It has taken me three children to realize that there will always be more work.  “Catching up” on the laundry is futile.  No sooner is the last load done, folded and put away, that it happens for someone to have a leaky diaper, requiring a full bedding change.  It doesn’t seem to matter how many days I experience the same pattern of setting goals for my evening hours, only to find myself reading instead.   I still keep trying.   Perhaps this is the human spirit or just my way of being able to continue the journey.  I like to think of it as creating a vision, but responding to change!  Regardless, I no longer feel guilt over self-preservation.  My evening often has a yield beyond accomplishing domestic tasks.  Without some down time in the evenings, I find I’m not refreshed enough for the next day.  I’ve pushed through too many nights of staying up a bit too late in order to try and ‘get it all done’ to know that it leaves me strapped the next day.  What was a beautiful home the night before only explodes again because I lack the energy to sustain it.

My messes, like the weedy perimeter of a garden holds the sustainable growth for our future.

First Steps

My littlest has started walking.  Gone are the days where she must be carried, but then again, gone are the days that she must be carried!  Change always means I am leaving something behind.  Sometimes I am happy to move on and release what no longer serves me.  But at other times, change leaves me feeling like I’ve lost a part of who I am.  In this case, it was my daughter who changed.  As her mother, I feel mixed emotions of the joys of watching my baby grow and develop in healthy ways and feeling a loss of her ‘babyness.’  Her learning to walk a bittersweet victory.

When change happens, it is worked and worked and worked, and then one day it just is.  There has been a week or so where my daughter has been walking with teetery steps, unable to go much distance.  But her determination in her ability to walk motivates her to try again and again.  It has only taken a few days for her to find her balance and her confidence as she makes her way throughout our home.  It was beautiful to watch her succeed after muddling through the first steps of her journey.  I am reminded to never give up despite things not seeming easy in the midst of it all.

My daughter’s walking journey has been extra special for me because I didn’t coax her into it.  Unlike my first two babies, for whom I walked them tirelessly back and forth across the house until my back ached, this baby I let learn on her own, at her own pace and in her own time.  She patiently waited and waited. For many months she pranced around the coffee table and alongside the sofa.  She still wasn’t ready.  It was July first when she took her first few unaided steps.  From then, it has taken nearly four weeks for her to blossom from just a few steps into a toddler who can take the whole house.  She waited at the edge of change until she felt comfortable to step forward.  And when she did it was with wonderful success!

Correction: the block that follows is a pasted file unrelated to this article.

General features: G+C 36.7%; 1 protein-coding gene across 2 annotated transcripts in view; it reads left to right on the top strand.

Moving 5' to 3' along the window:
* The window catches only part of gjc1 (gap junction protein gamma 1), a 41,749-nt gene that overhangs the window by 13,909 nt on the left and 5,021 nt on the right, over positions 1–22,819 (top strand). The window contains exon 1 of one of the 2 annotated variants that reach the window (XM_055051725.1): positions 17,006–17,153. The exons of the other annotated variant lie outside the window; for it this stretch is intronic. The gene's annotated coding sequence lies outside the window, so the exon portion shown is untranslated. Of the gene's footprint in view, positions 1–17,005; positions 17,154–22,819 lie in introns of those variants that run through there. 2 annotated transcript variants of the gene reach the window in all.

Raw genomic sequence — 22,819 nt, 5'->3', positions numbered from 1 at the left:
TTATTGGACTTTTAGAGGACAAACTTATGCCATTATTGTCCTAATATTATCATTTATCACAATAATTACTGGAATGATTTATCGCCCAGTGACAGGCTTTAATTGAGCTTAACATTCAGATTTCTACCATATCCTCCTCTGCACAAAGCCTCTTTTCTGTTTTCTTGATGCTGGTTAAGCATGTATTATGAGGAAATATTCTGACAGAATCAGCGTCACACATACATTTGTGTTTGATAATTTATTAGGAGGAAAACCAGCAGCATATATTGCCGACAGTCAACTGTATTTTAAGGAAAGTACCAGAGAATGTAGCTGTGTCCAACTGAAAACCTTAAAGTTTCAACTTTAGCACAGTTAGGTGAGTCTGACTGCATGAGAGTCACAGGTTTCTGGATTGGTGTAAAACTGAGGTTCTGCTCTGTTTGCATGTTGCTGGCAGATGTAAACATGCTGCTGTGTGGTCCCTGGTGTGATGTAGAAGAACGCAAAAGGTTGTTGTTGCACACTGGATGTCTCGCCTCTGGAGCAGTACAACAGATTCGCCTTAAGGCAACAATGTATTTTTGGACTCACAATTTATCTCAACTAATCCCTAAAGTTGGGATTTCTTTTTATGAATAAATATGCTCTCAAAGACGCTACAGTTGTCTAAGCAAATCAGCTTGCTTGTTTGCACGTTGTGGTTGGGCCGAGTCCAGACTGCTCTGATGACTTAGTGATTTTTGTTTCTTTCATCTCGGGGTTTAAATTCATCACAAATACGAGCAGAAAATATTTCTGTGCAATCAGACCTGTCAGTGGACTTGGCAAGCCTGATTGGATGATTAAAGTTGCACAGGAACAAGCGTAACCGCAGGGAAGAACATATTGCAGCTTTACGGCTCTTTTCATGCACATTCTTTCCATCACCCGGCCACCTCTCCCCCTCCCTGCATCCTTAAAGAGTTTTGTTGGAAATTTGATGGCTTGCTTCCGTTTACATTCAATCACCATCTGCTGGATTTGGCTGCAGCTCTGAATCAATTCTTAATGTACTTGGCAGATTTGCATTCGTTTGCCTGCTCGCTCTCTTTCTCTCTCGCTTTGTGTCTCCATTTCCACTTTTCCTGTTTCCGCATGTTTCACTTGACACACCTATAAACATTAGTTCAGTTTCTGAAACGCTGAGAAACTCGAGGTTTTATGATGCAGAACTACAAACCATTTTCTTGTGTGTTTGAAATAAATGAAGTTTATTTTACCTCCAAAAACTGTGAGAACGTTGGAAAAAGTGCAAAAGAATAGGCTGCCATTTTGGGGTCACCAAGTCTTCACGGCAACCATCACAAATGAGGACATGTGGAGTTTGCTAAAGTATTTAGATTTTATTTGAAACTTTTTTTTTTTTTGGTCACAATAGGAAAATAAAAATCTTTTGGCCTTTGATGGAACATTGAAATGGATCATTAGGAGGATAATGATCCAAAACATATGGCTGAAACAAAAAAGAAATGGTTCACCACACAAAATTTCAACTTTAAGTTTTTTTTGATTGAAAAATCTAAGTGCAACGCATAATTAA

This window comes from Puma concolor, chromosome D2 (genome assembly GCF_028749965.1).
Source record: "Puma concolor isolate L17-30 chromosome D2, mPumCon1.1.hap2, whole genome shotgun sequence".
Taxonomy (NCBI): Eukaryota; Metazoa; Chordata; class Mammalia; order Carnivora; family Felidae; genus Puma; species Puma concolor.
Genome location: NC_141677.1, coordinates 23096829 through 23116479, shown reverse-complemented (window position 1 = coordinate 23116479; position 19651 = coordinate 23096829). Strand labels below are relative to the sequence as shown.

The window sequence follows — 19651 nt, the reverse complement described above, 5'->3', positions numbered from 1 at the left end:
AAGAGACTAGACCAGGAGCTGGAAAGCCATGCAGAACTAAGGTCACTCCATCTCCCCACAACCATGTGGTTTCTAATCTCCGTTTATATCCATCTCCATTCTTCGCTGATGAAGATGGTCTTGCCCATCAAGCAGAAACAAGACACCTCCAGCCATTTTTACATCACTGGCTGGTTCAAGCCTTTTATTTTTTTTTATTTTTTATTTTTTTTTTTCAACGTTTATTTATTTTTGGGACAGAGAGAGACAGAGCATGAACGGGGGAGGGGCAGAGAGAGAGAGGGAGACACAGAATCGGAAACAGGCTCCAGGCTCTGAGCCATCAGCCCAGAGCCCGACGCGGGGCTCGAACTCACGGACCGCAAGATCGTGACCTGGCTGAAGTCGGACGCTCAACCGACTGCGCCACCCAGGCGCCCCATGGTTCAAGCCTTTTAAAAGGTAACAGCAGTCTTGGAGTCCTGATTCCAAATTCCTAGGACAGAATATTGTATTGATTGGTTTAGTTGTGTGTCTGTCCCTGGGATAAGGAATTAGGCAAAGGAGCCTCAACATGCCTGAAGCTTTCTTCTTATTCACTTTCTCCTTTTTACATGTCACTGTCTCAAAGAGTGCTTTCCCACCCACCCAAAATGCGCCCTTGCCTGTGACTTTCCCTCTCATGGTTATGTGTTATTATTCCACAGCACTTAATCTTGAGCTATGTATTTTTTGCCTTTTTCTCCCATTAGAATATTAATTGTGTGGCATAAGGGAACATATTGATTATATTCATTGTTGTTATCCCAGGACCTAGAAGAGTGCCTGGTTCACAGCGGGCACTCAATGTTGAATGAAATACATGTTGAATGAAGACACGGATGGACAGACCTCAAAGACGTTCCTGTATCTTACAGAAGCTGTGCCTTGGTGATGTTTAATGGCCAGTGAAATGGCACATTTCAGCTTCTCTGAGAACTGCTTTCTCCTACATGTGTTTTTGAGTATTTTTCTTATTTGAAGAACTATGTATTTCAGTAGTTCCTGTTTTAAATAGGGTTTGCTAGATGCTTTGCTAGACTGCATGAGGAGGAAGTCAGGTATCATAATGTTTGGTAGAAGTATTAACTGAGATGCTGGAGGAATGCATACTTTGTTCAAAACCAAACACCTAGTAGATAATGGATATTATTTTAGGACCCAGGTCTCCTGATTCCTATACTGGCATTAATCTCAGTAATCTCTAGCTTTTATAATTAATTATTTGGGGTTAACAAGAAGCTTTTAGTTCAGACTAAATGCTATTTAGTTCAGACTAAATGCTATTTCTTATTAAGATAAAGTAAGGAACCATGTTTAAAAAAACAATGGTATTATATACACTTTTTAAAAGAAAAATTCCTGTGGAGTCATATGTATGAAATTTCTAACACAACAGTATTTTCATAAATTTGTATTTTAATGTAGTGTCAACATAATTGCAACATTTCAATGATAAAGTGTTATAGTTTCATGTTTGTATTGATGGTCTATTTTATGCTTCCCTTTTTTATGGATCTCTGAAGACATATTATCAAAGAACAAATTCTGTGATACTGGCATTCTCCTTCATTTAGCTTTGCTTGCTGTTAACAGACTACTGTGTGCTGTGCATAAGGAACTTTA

Upon reflection, my daughter already knows how to use and apply many permaculture principles.  She’s got small slow solutions covered!  She had a vision, and responded to the changes in her physical capabilities in order to work towards it.  She sat at the edges of her ability for quite some time, pressing slowing into them towards growth.  She was able to catch and store her own energy, learning incrementally the skills she needed to build on in order to walk.  She integrated what she was learning about her own body so that when she was ready to try something new her progress was rapid.  She was a master at self-regulating, accepting feedback from her body and surroundings.  She obtained a wonderful yield – she can now walk on her own!  I was able to stand back, observing and interacting with her progress, maintaining safe boundaries within which she could grow and flourish.  By choosing to give her the opportunity to develop in her own time, I feel we have really valued nature’s gift of natural development.

It is amazing to see how quickly she is adapting to her new skill, but perhaps it is because it is in fact not new at all.  She has been working on ‘walking’ since her birth.  She has been watching her family walk around her.  She has been building core strength since learning to roll and sit.  She has been testing her legs by raising her body to stand from a squat, pulling up on the side of her crib.  She developed her coordination as she learned to crawl, feeling those first tastes of freedom through movement.  She tested her balance from the safety of the sofa’s edge.  She tested the water many times as she took one or two steps before sinking to the floor.  She knew what she was doing and she knew when she was ready.  So in fact, it  took her a very long time to develop the skill of being able to walk.  But it was the point of visible change that took no time at all.  That moment of transition where suddenly she was walking.

This is how change really happens.  Strengthening slowly, but punctuated with bursts of energy and motion forward.  Much of the work that happens toward the change is unseen, or seemingly unrelated.  Our desired change is always in the works, but the motion is not yet visible in a recognizable form.  When we are determined enough, we will try again and again until we are able to take those first few steps toward freedom.  Then one day without great pomp and circumstance, when the change is upon us, we take those first few unsteady steps into the unknown.  It is then that we are reminded that change is difficult.  A challenge.  But worth it.

Thank you dear baby girl for showing me the way to persevere in the face of change.  You are such a blessing!